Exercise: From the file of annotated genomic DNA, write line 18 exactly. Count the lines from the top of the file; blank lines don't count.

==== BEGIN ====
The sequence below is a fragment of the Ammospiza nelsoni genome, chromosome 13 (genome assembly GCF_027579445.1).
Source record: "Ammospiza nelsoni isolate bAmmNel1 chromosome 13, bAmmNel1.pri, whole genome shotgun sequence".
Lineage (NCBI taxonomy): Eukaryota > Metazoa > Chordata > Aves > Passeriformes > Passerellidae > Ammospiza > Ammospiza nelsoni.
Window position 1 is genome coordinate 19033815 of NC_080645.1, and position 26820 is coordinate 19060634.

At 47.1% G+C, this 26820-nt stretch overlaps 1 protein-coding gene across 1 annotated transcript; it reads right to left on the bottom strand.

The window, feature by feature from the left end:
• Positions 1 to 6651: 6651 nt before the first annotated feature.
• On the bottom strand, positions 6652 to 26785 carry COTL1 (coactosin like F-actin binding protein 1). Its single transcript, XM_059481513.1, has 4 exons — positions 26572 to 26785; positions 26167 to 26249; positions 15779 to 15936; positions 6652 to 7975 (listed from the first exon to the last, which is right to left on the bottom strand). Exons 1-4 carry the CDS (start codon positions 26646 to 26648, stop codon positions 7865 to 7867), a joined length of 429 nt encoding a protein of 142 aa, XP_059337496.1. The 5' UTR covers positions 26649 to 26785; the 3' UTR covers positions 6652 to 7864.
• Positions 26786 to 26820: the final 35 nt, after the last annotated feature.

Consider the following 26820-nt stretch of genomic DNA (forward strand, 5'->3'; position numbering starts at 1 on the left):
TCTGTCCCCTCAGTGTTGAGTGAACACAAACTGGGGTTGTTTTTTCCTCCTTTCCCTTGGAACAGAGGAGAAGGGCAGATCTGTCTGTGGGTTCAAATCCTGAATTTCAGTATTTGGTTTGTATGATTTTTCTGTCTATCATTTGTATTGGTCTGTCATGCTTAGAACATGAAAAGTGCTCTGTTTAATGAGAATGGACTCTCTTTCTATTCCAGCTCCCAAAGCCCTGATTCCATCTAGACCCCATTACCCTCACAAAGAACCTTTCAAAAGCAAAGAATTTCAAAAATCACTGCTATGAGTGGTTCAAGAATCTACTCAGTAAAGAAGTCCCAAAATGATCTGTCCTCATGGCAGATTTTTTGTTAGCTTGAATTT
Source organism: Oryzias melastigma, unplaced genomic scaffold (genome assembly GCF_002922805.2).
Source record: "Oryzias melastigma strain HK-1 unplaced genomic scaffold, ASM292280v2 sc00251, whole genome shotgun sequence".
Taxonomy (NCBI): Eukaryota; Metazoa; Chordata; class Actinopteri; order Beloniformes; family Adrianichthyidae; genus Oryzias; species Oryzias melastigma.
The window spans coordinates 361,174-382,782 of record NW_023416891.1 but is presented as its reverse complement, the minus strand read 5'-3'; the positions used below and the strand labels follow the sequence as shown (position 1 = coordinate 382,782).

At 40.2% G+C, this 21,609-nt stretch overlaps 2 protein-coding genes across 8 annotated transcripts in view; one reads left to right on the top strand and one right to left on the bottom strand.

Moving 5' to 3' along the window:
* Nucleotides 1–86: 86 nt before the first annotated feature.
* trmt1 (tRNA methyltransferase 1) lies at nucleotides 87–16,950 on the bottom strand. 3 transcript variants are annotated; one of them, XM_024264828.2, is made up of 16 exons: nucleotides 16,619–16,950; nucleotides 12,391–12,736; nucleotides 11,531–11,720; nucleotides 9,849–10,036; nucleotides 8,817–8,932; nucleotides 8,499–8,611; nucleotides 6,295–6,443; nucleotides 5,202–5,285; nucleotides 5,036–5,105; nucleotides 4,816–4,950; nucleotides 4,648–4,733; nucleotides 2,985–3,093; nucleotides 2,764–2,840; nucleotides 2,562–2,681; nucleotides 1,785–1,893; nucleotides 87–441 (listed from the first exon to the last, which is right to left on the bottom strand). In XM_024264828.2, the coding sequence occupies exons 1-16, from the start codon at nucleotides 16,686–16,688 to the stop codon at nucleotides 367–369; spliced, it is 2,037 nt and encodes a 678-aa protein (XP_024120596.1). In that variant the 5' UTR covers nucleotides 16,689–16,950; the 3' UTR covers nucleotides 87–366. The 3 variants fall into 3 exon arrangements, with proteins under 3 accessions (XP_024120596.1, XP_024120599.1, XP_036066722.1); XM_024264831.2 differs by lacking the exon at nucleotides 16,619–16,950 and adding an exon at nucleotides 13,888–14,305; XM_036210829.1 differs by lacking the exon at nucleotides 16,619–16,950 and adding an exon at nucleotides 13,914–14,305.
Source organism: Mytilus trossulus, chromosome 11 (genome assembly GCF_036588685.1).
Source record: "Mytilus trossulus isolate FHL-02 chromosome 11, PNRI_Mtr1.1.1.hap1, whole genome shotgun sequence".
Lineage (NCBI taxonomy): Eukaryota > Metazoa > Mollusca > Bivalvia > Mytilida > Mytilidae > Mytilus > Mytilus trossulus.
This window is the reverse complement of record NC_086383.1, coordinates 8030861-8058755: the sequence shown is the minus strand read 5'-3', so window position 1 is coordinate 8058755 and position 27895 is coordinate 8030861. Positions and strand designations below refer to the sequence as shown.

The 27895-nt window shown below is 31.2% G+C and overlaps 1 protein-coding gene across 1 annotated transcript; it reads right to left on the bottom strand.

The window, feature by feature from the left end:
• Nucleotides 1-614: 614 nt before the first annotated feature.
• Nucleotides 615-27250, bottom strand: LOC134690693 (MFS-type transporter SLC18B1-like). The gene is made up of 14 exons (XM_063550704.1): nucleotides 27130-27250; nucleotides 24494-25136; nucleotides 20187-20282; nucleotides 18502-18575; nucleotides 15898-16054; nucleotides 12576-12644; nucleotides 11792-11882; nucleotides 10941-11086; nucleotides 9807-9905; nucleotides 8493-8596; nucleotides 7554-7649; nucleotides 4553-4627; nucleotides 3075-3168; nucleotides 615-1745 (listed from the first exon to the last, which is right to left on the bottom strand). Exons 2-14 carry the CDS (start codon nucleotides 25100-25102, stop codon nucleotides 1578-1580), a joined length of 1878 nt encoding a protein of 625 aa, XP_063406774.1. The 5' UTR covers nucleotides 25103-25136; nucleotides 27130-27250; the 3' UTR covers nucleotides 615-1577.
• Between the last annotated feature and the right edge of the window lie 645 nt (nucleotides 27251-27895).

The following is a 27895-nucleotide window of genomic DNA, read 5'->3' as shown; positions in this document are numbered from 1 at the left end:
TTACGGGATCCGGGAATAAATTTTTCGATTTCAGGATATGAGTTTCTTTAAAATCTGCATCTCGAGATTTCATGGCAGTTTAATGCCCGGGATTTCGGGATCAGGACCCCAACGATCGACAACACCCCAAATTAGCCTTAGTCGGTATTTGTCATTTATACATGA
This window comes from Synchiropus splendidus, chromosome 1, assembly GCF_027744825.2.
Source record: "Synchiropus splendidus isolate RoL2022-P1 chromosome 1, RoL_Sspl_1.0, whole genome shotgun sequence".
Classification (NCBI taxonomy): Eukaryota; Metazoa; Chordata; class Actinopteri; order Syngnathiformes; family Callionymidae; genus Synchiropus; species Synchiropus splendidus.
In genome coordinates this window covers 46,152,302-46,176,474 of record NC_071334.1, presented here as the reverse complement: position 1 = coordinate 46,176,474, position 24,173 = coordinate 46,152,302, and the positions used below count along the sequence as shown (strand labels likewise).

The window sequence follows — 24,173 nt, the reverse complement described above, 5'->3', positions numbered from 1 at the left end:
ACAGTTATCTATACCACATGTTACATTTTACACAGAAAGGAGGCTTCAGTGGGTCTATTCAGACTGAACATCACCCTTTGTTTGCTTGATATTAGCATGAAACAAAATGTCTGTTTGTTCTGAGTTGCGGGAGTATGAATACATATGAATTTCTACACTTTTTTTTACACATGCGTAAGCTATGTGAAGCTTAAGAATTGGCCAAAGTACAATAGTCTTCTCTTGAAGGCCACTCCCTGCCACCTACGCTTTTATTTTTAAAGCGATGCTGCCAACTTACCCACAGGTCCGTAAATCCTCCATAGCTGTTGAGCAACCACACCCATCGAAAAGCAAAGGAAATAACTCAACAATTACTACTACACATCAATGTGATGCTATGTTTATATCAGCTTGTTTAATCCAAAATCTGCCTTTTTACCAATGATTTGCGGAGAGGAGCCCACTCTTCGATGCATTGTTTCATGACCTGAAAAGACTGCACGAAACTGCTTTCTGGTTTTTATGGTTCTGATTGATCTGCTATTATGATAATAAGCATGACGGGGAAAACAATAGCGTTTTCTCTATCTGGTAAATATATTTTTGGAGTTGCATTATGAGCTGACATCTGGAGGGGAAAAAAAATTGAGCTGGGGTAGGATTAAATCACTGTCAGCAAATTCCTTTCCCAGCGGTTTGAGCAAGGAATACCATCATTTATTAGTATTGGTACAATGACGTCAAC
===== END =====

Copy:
* Nucleotides 1–86: 86 nt before the first annotated feature.